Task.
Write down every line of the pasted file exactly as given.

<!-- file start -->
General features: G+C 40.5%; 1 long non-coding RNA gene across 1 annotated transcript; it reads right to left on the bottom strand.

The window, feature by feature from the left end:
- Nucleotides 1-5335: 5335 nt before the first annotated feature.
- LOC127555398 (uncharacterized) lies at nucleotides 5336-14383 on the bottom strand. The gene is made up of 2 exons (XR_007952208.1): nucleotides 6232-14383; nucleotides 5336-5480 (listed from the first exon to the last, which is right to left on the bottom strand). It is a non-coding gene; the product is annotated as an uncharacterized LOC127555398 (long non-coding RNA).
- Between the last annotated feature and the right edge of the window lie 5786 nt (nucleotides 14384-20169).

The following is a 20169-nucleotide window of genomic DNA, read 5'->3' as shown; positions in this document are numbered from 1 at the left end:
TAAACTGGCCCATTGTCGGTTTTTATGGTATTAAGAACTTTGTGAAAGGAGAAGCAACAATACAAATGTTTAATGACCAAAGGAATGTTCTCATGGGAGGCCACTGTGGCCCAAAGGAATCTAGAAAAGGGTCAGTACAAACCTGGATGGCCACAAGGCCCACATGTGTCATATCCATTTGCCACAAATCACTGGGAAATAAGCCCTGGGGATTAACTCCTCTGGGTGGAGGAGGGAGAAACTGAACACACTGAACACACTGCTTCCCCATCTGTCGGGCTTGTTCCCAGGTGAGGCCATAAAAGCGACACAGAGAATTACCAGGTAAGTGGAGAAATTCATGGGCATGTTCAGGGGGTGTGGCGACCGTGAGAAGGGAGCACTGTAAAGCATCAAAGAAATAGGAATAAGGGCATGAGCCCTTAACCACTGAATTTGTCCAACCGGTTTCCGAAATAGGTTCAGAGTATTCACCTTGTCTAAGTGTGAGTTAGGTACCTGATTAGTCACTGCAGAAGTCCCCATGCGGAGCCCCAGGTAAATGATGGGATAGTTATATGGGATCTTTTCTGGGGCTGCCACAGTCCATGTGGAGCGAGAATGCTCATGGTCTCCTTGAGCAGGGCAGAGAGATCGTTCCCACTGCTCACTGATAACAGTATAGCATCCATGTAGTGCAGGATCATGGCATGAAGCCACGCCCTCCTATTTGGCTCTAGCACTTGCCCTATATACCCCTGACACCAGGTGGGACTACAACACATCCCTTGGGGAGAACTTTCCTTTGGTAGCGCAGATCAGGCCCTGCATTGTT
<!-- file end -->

General features: G+C 40.5%; 1 long non-coding RNA gene across 1 annotated transcript; it reads right to left on the bottom strand.

The window, feature by feature from the left end:
- Nucleotides 1-5335: 5335 nt before the first annotated feature.
- LOC127555398 (uncharacterized) lies at nucleotides 5336-14383 on the bottom strand. The gene is made up of 2 exons (XR_007952208.1): nucleotides 6232-14383; nucleotides 5336-5480 (listed from the first exon to the last, which is right to left on the bottom strand). It is a non-coding gene; the product is annotated as an uncharacterized LOC127555398 (long non-coding RNA).
- Between the last annotated feature and the right edge of the window lie 5786 nt (nucleotides 14384-20169).

The following is a 20169-nucleotide window of genomic DNA, read 5'->3' as shown; positions in this document are numbered from 1 at the left end:
TAAACTGGCCCATTGTCGGTTTTTATGGTATTAAGAACTTTGTGAAAGGAGAAGCAACAATACAAATGTTTAATGACCAAAGGAATGTTCTCATGGGAGGCCACTGTGGCCCAAAGGAATCTAGAAAAGGGTCAGTACAAACCTGGATGGCCACAAGGCCCACATGTGTCATATCCATTTGCCACAAATCACTGGGAAATAAGCCCTGGGGATTAACTCCTCTGGGTGGAGGAGGGAGAAACTGAACACACTGAACACACTGCTTCCCCATCTGTCGGGCTTGTTCCCAGGTGAGGCCATAAAAGCGACACAGAGAATTACCAGGTAAGTGGAGAAATTCATGGGCATGTTCAGGGGGTGTGGCGACCGTGAGAAGGGAGCACTGTAAAGCATCAAAGAAATAGGAATAAGGGCATGAGCCCTTAACCACTGAATTTGTCCAACCGGTTTCCGAAATAGGTTCAGAGTATTCACCTTGTCTAAGTGTGAGTTAGGTACCTGATTAGTCACTGCAGAAGTCCCCATGCGGAGCCCCAGGTAAATGATGGGATAGTTATATGGGATCTTTTCTGGGGCTGCCACAGTCCATGTGGAGCGAGAATGCTCATGGTCTCCTTGAGCAGGGCAGAGAGATCGTTCCCACTGCTCACTGATAACAGTATAGCATCCATGTAGTGCAGGATCATGGCATGAAGCCACGCCCTCCTATTTGGCTCTAGCACTTGCCCTATATACCCCTGACACCAGGTGGGACTACAACACATCCCTTGGGGAGAACTTTCCTTTGGTAGCGCAGATCAGGCCCTGCATTGTT